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Faced with Increased Health Costs, Americans Favor Major Overhaul

By Jesse Stanchak, CQ Staff

October 7, 2008 -- With increased medical costs putting a strain on household finances, Americans say they are unhappy with their health care system and want to see major changes, according to the Employee Benefit Research Institute's 11th annual Health Confidence Survey.

A majority of Americans, 51 percent, want a "major change," says the survey, while 20 percent say that a complete overhaul of the health care system is necessary. Thirty-one percent would rate the American health care system as poor and 29 percent would rate it as fair.

Survey respondents appeared content with the quality of care—49 percent say they're very or extremely satisfied with quality of care—but not as content with the cost of care. Only 17 percent say they're satisfied with the costs of insurance and just 15 percent say they're satisfied with the cost of treatments insurance doesn't cover.

Overall, 55 percent of Americans with insurance report having increased costs in the past year. While that figure is down from 63 percent in 2007, increased costs are still taking a toll on American finances. According to the survey, 27 percent say they have trouble affording basic necessities because of increased health spending, while 34 percent report trouble paying other bills. At the same time 29 percent say they're saving less for retirement and 54 percent say they're saving less overall.

Yet just 13 percent of Americans think health care is the biggest crisis facing America today, behind the economy (33 percent) and rising fuel costs (24 percent). They're also of two minds about how to solve the problem. The study shows 87 percent favor health tax credits, similar to the health plan of Republican presidential nominee Sen. John McCain of Arizona, while 83 percent favor letting people buy into the same health care system government employees get, an option some would have under the health plan of Democratic presidential nominee Sen. Barack Obama of Illinois.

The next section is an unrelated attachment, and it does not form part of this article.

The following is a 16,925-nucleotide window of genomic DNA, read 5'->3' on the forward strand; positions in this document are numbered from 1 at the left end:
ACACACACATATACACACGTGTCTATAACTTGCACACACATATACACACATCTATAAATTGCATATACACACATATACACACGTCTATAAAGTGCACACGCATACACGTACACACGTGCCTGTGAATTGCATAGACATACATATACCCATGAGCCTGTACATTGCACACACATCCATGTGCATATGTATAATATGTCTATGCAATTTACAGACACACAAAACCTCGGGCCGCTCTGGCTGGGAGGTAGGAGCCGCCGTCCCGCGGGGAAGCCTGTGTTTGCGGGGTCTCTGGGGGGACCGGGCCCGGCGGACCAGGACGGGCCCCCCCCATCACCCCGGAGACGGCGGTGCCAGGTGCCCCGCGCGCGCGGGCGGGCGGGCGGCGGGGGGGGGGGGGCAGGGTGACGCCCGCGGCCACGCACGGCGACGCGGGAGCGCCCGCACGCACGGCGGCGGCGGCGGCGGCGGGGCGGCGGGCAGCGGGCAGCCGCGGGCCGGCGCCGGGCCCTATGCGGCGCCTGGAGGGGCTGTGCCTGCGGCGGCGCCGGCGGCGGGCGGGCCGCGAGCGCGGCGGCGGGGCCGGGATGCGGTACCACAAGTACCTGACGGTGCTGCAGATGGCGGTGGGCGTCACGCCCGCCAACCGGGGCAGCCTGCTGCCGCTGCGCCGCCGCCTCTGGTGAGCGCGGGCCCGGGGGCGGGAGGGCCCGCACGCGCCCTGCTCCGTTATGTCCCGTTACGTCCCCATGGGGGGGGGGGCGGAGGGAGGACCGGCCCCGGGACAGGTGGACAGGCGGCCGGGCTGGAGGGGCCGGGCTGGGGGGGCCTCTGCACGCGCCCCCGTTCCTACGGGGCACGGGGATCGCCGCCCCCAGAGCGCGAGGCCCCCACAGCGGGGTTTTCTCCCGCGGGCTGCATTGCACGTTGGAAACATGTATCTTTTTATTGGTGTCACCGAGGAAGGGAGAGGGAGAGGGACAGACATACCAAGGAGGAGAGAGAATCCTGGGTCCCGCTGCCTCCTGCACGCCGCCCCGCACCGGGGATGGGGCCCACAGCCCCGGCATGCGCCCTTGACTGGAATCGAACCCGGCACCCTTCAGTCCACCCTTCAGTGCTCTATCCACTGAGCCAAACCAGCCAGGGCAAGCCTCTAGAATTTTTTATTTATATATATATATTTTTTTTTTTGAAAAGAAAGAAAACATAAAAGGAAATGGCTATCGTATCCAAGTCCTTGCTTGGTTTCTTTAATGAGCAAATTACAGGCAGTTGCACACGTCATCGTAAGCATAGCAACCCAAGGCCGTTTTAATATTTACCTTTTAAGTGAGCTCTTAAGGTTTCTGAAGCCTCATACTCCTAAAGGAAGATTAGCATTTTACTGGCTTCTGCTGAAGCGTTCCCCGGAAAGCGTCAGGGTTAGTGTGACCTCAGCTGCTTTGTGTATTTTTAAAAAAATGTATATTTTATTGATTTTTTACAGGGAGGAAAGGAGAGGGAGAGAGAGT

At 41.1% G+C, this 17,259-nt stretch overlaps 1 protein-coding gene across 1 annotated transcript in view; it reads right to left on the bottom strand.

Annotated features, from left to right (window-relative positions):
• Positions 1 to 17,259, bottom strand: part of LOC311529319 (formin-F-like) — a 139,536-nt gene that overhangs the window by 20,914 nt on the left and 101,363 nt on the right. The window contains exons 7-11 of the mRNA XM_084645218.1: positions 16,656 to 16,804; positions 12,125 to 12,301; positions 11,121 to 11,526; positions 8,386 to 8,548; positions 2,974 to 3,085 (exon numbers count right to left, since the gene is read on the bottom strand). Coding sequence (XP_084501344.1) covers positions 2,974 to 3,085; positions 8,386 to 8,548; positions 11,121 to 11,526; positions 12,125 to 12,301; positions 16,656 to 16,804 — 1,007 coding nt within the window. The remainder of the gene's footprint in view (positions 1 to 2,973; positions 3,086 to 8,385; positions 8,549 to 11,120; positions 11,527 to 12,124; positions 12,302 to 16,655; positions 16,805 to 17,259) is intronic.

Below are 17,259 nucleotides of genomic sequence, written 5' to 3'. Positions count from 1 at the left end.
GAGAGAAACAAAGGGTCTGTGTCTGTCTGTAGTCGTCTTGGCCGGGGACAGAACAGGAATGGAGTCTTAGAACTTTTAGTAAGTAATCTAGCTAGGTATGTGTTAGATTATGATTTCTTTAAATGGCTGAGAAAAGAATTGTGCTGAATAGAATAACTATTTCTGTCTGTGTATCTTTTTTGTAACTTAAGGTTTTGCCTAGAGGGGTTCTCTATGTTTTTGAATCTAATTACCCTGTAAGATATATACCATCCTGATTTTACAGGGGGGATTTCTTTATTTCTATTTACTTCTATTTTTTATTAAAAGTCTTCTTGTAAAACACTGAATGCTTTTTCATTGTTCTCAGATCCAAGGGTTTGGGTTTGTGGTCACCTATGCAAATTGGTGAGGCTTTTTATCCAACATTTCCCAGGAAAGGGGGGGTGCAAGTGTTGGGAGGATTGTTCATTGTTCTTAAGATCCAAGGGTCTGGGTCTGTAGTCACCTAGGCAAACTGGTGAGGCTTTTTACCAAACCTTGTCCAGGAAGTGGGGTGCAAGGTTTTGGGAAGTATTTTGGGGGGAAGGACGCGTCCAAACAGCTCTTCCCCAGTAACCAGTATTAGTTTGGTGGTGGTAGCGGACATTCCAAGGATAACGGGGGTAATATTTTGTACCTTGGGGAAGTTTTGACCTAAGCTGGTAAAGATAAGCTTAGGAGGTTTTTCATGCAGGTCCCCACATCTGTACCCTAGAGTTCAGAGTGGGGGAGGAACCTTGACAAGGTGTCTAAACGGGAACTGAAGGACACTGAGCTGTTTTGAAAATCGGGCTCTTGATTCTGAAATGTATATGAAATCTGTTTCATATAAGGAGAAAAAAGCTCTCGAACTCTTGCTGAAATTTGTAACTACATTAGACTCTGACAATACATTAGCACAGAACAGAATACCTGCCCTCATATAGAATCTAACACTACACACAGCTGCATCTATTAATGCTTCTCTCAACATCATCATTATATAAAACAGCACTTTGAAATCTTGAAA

The survey shows that Americans who have seen their costs go up aren't waiting for the health care system to change. Instead, many are changing the ways they use health care. Patients with insurance who experienced an increase in health care costs over the last year are looking to cut costs themselves, with 63 percent saying they discuss treatment options more thoroughly with their doctor and 62 percent saying they go to the doctor only for more serious problems and 47 percent saying they had delayed a doctor visit. Generic drugs are also a popular cost-cutter, with 74 percent saying they choose them more often, while 39 percent say they're switching to over-the-counter medicines. Only 33 percent of insured patients with higher costs are looking at cheaper providers or cheaper insurance.

The survey finds that those with health insurance who haven't seen an increased cost are less likely to economize. Among insured patients who hadn't seen higher costs, just 52 percent were having more thorough discussions with their doctors, 48 percent were more likely to see a doctor only for serious problems, and just 33 percent had delayed a doctor visit. They were also less likely to use generic drugs (60 percent) or shop for cheaper health care providers or insurance (12 percent), according to the survey.

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